500.Com Surges as China Online Lottery Licensing Concern Fades

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500.com Ltd. surged to the highest in a month after the Chinese online sports lottery operator signaled that it will retain its license as regulators increase their scrutiny of the industry.

The American depositary receipts rose 18 percent to $14.47 in New York Tuesday. Trading volume of 10.1 million shares was more than 5 times the three-month average. Thirty-day historical volatility jumped to 162 percent, near the highest since its 2013 initial public offering. The stock sank to a record $9.23 last month as the government suspended some online sports lotteries as part of a crackdown on illegal operations.

Shares rallied after 500.com on Monday said the approval it received from the Finance Ministry in 2012 for online sport lottery sales had not been revoked. The company said in an April 3 statement that it would “voluntarily and temporarily” stop all of its lottery sales to help the government’s action jointly taken by eight ministries.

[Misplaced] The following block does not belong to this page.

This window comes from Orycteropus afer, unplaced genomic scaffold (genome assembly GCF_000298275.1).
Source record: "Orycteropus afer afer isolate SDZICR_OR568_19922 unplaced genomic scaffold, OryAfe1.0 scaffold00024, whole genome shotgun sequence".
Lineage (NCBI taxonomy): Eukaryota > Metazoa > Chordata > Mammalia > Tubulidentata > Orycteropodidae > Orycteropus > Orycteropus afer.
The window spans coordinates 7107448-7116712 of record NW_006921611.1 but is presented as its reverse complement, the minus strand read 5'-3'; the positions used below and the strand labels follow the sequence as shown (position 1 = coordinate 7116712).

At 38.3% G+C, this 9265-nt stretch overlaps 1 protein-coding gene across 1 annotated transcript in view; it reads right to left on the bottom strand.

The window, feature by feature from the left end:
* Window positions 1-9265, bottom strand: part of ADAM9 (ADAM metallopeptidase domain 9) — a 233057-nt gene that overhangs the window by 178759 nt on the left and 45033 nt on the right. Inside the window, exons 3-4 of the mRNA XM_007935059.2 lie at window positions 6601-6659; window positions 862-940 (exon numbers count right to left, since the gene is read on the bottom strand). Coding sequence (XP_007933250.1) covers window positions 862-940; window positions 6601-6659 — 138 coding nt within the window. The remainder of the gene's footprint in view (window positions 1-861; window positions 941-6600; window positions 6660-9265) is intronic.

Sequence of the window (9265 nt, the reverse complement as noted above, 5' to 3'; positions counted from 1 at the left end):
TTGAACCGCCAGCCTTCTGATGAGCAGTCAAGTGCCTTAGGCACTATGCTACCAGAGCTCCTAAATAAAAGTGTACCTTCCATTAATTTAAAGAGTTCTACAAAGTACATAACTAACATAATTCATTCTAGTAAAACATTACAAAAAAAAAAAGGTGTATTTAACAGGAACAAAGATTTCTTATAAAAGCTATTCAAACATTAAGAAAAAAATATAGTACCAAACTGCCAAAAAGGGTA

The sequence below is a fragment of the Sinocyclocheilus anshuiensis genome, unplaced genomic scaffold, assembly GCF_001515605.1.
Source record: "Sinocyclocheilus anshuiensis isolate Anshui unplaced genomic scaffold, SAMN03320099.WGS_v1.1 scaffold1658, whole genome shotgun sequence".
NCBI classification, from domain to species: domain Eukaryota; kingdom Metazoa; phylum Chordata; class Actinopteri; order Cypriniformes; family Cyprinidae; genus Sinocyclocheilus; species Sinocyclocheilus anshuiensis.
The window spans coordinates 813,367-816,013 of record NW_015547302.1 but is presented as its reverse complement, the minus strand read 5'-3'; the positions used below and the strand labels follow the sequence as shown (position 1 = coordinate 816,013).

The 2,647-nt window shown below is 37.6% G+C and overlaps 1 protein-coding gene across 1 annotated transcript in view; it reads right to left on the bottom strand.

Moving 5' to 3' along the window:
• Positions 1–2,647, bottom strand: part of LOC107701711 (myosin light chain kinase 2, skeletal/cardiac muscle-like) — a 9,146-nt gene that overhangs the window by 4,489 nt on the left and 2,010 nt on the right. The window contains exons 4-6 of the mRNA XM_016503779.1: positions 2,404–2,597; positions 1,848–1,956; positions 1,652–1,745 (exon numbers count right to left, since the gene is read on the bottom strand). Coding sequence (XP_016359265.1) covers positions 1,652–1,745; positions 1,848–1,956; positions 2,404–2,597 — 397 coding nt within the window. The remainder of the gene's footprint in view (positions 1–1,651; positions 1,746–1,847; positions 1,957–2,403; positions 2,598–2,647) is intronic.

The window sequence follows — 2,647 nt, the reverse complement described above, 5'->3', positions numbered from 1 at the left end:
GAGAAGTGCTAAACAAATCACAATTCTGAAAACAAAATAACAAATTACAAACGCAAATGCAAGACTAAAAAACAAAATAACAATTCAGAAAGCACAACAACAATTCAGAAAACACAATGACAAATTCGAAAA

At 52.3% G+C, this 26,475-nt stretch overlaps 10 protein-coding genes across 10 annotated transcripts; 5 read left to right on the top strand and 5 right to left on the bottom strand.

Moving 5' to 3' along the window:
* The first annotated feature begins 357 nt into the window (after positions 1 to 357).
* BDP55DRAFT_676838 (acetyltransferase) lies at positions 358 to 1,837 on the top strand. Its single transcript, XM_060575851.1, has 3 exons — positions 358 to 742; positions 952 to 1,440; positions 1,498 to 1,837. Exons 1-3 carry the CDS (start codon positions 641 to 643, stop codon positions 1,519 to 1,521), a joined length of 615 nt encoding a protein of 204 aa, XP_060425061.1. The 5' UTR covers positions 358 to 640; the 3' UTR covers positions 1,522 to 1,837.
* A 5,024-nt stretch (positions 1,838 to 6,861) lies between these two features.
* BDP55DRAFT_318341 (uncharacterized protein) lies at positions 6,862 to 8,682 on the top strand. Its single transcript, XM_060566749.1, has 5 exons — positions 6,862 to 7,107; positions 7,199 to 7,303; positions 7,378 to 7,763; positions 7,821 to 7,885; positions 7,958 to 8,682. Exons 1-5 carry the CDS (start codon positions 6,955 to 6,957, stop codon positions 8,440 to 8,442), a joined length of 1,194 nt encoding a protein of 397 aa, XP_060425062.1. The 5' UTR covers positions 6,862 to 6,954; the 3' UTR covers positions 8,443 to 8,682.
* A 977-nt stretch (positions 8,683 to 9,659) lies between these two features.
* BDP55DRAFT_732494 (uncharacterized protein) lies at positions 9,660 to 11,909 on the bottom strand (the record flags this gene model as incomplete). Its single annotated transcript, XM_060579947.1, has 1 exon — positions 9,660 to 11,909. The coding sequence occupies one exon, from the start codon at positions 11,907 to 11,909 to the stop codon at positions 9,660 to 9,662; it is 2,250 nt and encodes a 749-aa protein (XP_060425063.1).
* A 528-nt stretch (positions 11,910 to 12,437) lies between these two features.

“People are speculating 500.com will keep its license when government ministries start to issue new licenses,” Jun Zhang, head of China Research at Rosenblatt Securities Inc., said by phone from San Francisco. “Some also interpret the government’s crackdown as a long-term positive to the industry because closing smaller and unauthorized lottery websites should be good for the legal ones. There’s still big policy risk here.”

Shenzhen, China-based 500.com said all online lottery operators in China have paused sales “to the best of the company’s knowledge” according to its statement. The shares were halted in trading before the open in New York Monday, pending the announcement.

The stock was the best performer on the Bloomberg China-US Equity Index, which added 0.7 percent to 119.54 in a fourth straight gain. Cheetah Mobile Inc., a mobile-security service provider based in Beijing, jumped 12 percent to $23.95, the highest since September.

The Deutsche X-trackers Harvest CSI 300 China A-Shares ETF advanced 1 percent to a record $43.91. The iShares China Large-Cap ETF, the largest Chinese exchange-traded fund in the U.S., increased 0.3 percent to $46.37, the highest in four years.

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